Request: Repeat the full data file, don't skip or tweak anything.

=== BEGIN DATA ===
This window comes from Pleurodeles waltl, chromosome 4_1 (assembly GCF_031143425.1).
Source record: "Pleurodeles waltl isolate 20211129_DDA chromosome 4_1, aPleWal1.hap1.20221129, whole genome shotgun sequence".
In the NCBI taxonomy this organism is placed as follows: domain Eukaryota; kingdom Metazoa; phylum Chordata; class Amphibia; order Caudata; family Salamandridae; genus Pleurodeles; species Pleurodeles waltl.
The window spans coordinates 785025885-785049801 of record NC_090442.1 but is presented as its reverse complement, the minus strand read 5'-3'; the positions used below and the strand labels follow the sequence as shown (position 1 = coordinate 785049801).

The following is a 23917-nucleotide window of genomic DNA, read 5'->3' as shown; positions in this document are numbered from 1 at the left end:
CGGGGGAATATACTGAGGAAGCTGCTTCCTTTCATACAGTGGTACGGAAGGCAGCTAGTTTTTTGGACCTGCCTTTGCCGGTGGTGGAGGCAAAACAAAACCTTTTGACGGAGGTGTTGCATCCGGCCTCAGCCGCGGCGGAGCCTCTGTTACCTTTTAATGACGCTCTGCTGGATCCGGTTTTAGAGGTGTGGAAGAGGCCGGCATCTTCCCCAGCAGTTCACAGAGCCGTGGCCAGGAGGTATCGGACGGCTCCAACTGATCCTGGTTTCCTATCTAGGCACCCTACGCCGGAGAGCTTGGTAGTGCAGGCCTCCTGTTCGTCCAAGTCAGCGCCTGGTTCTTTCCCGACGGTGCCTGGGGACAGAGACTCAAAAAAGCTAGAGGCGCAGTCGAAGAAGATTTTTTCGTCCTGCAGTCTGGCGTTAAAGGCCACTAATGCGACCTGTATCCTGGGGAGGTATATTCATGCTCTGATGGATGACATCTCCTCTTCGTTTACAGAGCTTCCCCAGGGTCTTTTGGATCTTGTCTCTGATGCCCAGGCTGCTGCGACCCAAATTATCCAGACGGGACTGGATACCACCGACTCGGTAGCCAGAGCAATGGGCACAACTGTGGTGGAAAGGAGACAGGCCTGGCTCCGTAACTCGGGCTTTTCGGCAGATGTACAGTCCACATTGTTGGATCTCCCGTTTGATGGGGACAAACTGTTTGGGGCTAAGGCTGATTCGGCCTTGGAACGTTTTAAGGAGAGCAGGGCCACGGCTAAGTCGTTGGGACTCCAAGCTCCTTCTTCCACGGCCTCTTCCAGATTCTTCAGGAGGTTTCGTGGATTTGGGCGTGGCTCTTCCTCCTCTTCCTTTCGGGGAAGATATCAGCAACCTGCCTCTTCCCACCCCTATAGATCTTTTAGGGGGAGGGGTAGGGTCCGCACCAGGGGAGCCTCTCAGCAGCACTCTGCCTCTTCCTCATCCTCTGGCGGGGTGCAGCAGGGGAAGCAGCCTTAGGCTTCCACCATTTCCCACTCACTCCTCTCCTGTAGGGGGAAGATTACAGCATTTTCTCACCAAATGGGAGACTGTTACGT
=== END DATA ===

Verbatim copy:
This window comes from Pleurodeles waltl, chromosome 4_1 (assembly GCF_031143425.1).
Source record: "Pleurodeles waltl isolate 20211129_DDA chromosome 4_1, aPleWal1.hap1.20221129, whole genome shotgun sequence".
In the NCBI taxonomy this organism is placed as follows: domain Eukaryota; kingdom Metazoa; phylum Chordata; class Amphibia; order Caudata; family Salamandridae; genus Pleurodeles; species Pleurodeles waltl.
The window spans coordinates 785025885-785049801 of record NC_090442.1 but is presented as its reverse complement, the minus strand read 5'-3'; the positions used below and the strand labels follow the sequence as shown (position 1 = coordinate 785049801).

The following is a 23917-nucleotide window of genomic DNA, read 5'->3' as shown; positions in this document are numbered from 1 at the left end:
CGGGGGAATATACTGAGGAAGCTGCTTCCTTTCATACAGTGGTACGGAAGGCAGCTAGTTTTTTGGACCTGCCTTTGCCGGTGGTGGAGGCAAAACAAAACCTTTTGACGGAGGTGTTGCATCCGGCCTCAGCCGCGGCGGAGCCTCTGTTACCTTTTAATGACGCTCTGCTGGATCCGGTTTTAGAGGTGTGGAAGAGGCCGGCATCTTCCCCAGCAGTTCACAGAGCCGTGGCCAGGAGGTATCGGACGGCTCCAACTGATCCTGGTTTCCTATCTAGGCACCCTACGCCGGAGAGCTTGGTAGTGCAGGCCTCCTGTTCGTCCAAGTCAGCGCCTGGTTCTTTCCCGACGGTGCCTGGGGACAGAGACTCAAAAAAGCTAGAGGCGCAGTCGAAGAAGATTTTTTCGTCCTGCAGTCTGGCGTTAAAGGCCACTAATGCGACCTGTATCCTGGGGAGGTATATTCATGCTCTGATGGATGACATCTCCTCTTCGTTTACAGAGCTTCCCCAGGGTCTTTTGGATCTTGTCTCTGATGCCCAGGCTGCTGCGACCCAAATTATCCAGACGGGACTGGATACCACCGACTCGGTAGCCAGAGCAATGGGCACAACTGTGGTGGAAAGGAGACAGGCCTGGCTCCGTAACTCGGGCTTTTCGGCAGATGTACAGTCCACATTGTTGGATCTCCCGTTTGATGGGGACAAACTGTTTGGGGCTAAGGCTGATTCGGCCTTGGAACGTTTTAAGGAGAGCAGGGCCACGGCTAAGTCGTTGGGACTCCAAGCTCCTTCTTCCACGGCCTCTTCCAGATTCTTCAGGAGGTTTCGTGGATTTGGGCGTGGCTCTTCCTCCTCTTCCTTTCGGGGAAGATATCAGCAACCTGCCTCTTCCCACCCCTATAGATCTTTTAGGGGGAGGGGTAGGGTCCGCACCAGGGGAGCCTCTCAGCAGCACTCTGCCTCTTCCTCATCCTCTGGCGGGGTGCAGCAGGGGAAGCAGCCTTAGGCTTCCACCATTTCCCACTCACTCCTCTCCTGTAGGGGGAAGATTACAGCATTTTCTCACCAAATGGGAGACTGTTACGT